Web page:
Apr19 2010

Being Hypocritical About Hypocrisy


Once again, the Catholic Church is in the news and, once again, it involves allegations of priests within the Church sexually abusing minors.  As would be expected, it has been a feeding frenzy for the media, with each news outlet rushing to outdo the other when it comes to breaking the big story.  There’s really nothing unusual about the media jumping all over a sensational story- we’ve come to expect that.  What I do find unusual is that they seem to get a certain pleasure out of covering any sort of scandal, particularly those that involve the Church, religious leaders, televangelists, and the like.  I suppose it is because the media and, in fact, most people in our culture today have expressed a real disgust for hypocrisy.  But while most people today feel that ‘hypocrisy’ is a term that applies only to those within the religious community who act inappropriately, the truth of the matter is that the term ‘hypocrite’ actually applies to anyone and everyone who behaves in a way that is inconsistent with their particular worldview.  As a result of this misunderstanding, what is often overlooked is the hypocrisy of those outside of the Church who are quick to condemn the hypocrisy of those within the Church.

Keep in mind that, according to recent surveys, the majority of the big players in the media proudly admit that they are humanists, atheists, or agnostics.  Given that they are looking at the world through the “lens” of atheism, etc., it logically follows that most of them would view matters of truth and morality as being “relative”.  Therein lies their hypocrisy.  For example, think for a moment how all of this relates to their reporting of the recent Church scandals.  The very same media that is so quick to tell us how wrong it is to judge others, find themselves doing exactly that-  passing judgment on the Catholic Church.  Secondly, the same media that claims that there is no such thing as absolute truth, end up contradicting themselves by accusing the Church of covering up the scandals through deception and lies.  Perhaps someone should point out to the media that a lie, by definition, is the denial of something that is absolutely true!  Lastly, the very same editors, writers, and news anchors who insist that it’s wrong to force your morality on others, find themselves in the position of forcing their morality on the Church by condemning the immorality of its sex offenders as well as condemning the Church for its hypocrisy.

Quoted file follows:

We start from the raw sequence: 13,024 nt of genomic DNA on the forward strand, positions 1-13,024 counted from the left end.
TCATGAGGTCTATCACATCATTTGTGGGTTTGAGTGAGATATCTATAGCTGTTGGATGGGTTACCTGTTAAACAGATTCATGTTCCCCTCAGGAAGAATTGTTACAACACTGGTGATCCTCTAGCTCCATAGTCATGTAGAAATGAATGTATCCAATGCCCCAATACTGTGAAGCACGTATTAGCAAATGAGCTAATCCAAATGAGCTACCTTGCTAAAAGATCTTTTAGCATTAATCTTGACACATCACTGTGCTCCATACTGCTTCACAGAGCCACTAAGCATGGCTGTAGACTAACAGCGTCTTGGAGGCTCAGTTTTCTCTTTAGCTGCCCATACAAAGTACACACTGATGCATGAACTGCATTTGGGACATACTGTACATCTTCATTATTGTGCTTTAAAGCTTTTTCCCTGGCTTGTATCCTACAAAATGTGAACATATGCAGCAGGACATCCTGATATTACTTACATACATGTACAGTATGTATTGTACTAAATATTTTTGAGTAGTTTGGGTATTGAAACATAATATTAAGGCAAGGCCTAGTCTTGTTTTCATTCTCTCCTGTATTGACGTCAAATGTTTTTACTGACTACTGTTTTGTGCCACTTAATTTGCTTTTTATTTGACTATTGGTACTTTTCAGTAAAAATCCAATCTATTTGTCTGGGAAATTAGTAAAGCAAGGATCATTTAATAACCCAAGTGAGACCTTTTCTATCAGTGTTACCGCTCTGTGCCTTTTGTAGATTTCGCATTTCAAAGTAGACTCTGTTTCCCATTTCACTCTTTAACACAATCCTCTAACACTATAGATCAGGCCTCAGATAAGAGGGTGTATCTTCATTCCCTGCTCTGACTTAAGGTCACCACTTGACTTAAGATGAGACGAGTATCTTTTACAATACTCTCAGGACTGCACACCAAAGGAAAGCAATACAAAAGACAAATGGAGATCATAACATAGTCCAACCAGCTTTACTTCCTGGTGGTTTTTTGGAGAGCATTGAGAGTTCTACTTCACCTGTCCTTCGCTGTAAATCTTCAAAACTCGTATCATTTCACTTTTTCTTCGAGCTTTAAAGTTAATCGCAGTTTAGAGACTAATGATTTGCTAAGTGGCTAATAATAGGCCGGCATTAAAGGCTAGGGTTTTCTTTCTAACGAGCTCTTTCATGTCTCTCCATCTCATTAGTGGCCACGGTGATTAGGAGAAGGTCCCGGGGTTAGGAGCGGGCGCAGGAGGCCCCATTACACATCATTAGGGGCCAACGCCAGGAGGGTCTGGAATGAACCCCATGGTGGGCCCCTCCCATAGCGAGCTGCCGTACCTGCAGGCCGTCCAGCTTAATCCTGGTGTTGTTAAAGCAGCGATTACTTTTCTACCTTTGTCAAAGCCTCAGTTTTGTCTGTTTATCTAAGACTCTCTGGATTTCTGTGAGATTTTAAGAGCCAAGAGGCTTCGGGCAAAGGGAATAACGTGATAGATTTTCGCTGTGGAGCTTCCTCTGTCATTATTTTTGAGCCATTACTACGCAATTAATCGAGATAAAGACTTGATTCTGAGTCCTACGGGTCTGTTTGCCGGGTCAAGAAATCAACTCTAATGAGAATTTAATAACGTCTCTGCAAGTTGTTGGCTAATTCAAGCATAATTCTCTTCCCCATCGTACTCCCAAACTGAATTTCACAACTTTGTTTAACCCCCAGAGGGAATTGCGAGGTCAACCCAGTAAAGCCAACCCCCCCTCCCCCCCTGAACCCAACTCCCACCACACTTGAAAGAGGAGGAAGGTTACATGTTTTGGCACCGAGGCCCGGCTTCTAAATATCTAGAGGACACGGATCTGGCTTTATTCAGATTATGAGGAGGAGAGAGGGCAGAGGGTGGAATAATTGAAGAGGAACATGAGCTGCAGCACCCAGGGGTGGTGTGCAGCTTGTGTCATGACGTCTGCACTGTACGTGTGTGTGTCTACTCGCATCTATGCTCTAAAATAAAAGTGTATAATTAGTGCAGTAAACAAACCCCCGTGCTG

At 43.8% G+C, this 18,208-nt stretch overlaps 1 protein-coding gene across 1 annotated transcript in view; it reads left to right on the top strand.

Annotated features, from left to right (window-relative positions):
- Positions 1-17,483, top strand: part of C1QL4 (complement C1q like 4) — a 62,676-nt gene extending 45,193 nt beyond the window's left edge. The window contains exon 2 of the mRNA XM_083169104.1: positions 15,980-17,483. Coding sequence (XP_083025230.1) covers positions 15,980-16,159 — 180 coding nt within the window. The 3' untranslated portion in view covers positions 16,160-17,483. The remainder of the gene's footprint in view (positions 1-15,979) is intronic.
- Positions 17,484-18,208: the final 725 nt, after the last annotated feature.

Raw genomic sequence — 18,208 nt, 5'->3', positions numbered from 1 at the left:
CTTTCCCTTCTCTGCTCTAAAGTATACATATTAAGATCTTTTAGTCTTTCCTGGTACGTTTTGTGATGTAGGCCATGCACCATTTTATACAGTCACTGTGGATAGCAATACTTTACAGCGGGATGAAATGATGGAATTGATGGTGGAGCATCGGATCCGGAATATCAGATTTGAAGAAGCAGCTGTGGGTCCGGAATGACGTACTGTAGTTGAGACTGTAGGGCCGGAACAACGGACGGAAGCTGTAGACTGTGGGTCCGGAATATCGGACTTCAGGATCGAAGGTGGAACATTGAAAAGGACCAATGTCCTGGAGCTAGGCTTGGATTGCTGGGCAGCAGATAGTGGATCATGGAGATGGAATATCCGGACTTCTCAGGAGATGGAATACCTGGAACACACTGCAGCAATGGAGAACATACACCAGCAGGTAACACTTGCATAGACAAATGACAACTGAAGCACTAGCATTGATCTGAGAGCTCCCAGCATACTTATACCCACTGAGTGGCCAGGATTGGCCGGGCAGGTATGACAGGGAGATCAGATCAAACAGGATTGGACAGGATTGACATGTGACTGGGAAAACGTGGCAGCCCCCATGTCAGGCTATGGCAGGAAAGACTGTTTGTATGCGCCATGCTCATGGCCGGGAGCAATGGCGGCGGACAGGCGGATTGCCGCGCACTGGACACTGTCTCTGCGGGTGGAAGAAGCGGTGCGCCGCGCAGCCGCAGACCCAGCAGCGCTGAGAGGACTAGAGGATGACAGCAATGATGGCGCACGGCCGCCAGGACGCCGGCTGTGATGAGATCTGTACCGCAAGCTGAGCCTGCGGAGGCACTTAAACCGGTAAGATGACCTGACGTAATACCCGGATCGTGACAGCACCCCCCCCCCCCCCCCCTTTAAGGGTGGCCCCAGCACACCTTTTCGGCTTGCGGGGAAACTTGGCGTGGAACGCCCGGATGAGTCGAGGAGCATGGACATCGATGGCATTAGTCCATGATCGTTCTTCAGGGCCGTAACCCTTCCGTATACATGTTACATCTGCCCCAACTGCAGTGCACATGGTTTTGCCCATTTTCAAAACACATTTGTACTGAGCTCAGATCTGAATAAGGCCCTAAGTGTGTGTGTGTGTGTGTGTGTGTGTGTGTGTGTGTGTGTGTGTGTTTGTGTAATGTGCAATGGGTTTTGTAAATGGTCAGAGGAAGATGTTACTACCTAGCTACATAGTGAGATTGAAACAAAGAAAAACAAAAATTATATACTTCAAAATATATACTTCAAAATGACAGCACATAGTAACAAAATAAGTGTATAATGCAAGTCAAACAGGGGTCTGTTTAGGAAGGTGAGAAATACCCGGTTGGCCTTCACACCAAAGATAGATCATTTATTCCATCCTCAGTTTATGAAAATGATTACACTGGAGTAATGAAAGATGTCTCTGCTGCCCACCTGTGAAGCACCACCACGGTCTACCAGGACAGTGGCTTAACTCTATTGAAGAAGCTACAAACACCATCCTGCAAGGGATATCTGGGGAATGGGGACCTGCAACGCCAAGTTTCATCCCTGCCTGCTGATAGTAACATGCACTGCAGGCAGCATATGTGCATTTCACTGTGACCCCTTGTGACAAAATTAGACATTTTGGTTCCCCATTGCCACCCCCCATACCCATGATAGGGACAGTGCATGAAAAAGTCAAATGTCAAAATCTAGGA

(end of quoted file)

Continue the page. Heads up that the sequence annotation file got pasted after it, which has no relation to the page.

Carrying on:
I don’t want anyone to miss the main point here.  I am not, in any way, making excuses for those within the Catholic Church who have committed these terrible offenses.  It is imperative that the truth is pursued and that the offenders be brought to justice just like anyone else.  Still, there is a lesson in this for all of us.  For those within the Church, it is a painful reminder that actions really do speak louder than words.  Jesus reserved his strongest condemnation for religious leaders who acted hypocritically.  That alone should be enough to motivate any Christian to live consistently with their message.  But there is also a message in all of this for those outside of the Church- you can’t have it both ways.  If you’re going to insist that there is no truth, that it’s wrong to judge others, and that it’s wrong for someone to impose their morality on someone else, then you must remain silent on this issue, because to do otherwise would be hypocritical on your part… and I know how much you hate hypocrisy.